The Culture of Legal Denial
Nebraska Law Review, Vol. 84, p. 247, 2005-2006
66 Pages Posted: 23 May 2010
Date Written: 2005
Basic morality teaches that if a person injures another, he should take responsibility for what he has done. Lawyers, by contrast, typically assist injurers in the reverse -- denial. The immoral response of denial after injury is viewed as normal within our legal culture. Yet why should it be presumed that denial best serves the client's interests? Do not clients have moral and psychological interests along with economic ones? This article critically examines the practice of lawyers assisting clients in denying harms they commit. More specifically, I argue that lawyers should consider discussing responsibility taking with clients, and suggest ways of engaging in such conversations. Additionally, I analyze several systemic factors that may buttress the practice of denial seen in ordinary legal disputes. These include economic incentives within litigation, the nature of different dispute resolution mechanisms, the methodology of legal education, and broader aspects of our cultural composition.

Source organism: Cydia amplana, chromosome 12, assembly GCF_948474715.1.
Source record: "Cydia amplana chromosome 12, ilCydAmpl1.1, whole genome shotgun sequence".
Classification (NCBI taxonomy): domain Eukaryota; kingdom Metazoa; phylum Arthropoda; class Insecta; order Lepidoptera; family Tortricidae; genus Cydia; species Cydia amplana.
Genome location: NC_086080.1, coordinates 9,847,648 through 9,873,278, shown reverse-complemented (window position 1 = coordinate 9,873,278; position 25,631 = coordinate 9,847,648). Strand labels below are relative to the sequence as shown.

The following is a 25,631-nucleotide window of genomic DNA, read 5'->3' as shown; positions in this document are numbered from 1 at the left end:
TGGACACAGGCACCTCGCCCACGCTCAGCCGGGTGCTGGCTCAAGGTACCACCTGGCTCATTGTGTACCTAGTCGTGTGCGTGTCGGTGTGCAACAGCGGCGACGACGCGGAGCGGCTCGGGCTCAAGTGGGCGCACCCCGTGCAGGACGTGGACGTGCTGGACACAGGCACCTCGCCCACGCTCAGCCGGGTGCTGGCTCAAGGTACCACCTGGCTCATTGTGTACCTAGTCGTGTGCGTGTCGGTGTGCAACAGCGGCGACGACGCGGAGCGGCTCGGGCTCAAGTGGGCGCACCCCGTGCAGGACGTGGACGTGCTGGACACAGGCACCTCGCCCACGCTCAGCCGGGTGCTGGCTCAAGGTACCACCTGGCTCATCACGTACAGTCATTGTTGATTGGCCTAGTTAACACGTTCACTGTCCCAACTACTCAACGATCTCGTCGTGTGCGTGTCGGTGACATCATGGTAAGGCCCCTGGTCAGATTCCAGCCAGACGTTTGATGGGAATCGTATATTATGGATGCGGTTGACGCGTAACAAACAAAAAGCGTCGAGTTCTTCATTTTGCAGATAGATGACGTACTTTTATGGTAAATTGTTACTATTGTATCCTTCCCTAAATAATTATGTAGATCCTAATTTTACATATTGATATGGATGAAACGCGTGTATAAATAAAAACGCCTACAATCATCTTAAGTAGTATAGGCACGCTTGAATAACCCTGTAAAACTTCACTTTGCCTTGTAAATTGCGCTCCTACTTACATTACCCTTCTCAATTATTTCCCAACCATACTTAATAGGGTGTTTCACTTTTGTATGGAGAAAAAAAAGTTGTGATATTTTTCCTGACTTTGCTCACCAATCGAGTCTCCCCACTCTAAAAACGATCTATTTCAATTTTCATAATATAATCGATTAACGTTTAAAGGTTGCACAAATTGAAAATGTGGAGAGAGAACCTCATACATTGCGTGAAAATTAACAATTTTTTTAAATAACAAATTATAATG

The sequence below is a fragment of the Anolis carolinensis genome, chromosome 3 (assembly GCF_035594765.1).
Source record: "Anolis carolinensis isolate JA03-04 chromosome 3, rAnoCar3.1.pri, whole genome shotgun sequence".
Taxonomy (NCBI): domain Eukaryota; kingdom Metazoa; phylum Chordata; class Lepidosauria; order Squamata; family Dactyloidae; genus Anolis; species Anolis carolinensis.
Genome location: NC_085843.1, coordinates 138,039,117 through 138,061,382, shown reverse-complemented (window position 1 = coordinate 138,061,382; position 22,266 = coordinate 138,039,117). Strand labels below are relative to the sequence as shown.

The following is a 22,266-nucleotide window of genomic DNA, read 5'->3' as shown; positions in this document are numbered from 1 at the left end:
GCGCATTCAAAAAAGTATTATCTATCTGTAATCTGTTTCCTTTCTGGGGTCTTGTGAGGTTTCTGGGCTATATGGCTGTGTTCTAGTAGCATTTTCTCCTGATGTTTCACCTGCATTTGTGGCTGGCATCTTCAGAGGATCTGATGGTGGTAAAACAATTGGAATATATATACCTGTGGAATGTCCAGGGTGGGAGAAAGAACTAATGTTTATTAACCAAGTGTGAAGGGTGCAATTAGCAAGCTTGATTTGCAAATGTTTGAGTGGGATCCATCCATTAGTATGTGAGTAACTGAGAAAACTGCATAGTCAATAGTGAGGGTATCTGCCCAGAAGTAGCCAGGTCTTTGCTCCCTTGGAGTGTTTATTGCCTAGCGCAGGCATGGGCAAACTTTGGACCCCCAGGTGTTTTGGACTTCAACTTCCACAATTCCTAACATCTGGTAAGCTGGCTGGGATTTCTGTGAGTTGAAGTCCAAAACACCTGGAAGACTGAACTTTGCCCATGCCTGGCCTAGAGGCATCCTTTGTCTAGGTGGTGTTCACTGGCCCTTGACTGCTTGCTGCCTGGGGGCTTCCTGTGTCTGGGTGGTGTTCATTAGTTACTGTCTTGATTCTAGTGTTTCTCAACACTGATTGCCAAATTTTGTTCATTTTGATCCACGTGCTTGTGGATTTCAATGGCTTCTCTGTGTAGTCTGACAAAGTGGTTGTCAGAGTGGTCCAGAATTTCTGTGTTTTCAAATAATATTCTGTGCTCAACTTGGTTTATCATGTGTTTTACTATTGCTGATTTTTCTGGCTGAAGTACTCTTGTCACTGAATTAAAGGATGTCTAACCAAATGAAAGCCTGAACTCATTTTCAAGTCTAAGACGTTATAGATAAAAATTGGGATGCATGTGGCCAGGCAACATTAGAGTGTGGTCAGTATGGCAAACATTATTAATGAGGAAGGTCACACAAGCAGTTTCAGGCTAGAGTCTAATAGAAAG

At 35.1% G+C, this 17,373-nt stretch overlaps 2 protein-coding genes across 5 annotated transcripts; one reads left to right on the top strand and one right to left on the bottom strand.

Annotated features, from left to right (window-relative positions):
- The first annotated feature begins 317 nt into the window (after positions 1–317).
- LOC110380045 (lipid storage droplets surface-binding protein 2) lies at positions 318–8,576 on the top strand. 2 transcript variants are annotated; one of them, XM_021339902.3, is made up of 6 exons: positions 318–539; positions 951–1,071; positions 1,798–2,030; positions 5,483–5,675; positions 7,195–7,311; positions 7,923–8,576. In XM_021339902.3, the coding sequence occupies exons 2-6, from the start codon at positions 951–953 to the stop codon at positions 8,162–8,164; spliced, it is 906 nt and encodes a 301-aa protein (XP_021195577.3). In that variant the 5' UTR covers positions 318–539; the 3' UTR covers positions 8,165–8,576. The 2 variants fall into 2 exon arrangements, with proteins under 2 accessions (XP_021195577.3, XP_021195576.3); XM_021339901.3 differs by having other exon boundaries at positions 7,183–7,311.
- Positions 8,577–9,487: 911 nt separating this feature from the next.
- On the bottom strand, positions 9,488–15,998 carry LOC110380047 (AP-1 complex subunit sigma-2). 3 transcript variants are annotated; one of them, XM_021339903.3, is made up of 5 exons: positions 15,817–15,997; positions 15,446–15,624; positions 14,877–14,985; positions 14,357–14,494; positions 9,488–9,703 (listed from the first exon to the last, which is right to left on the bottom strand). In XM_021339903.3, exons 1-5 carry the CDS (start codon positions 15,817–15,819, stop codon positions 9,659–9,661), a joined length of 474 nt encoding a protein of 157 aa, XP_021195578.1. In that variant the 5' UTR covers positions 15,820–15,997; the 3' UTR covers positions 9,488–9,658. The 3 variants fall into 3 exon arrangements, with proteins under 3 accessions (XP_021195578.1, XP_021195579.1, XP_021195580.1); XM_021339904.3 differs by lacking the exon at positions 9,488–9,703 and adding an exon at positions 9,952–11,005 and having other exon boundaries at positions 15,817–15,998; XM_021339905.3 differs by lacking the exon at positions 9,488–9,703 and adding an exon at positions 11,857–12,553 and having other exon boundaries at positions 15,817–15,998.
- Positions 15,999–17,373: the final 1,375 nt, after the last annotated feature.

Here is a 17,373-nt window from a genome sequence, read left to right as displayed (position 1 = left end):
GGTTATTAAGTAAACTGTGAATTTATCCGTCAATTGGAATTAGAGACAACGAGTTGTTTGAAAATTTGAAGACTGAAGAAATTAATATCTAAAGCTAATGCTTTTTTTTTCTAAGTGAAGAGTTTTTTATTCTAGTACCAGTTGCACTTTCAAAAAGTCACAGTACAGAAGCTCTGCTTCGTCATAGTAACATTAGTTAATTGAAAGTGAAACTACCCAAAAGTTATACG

Keywords: denial, responsibility, apology, legal ethics, professional responsibilty, negotiation, dispute
JEL Classification: K40, K41
Suggested Citation: Suggested Citation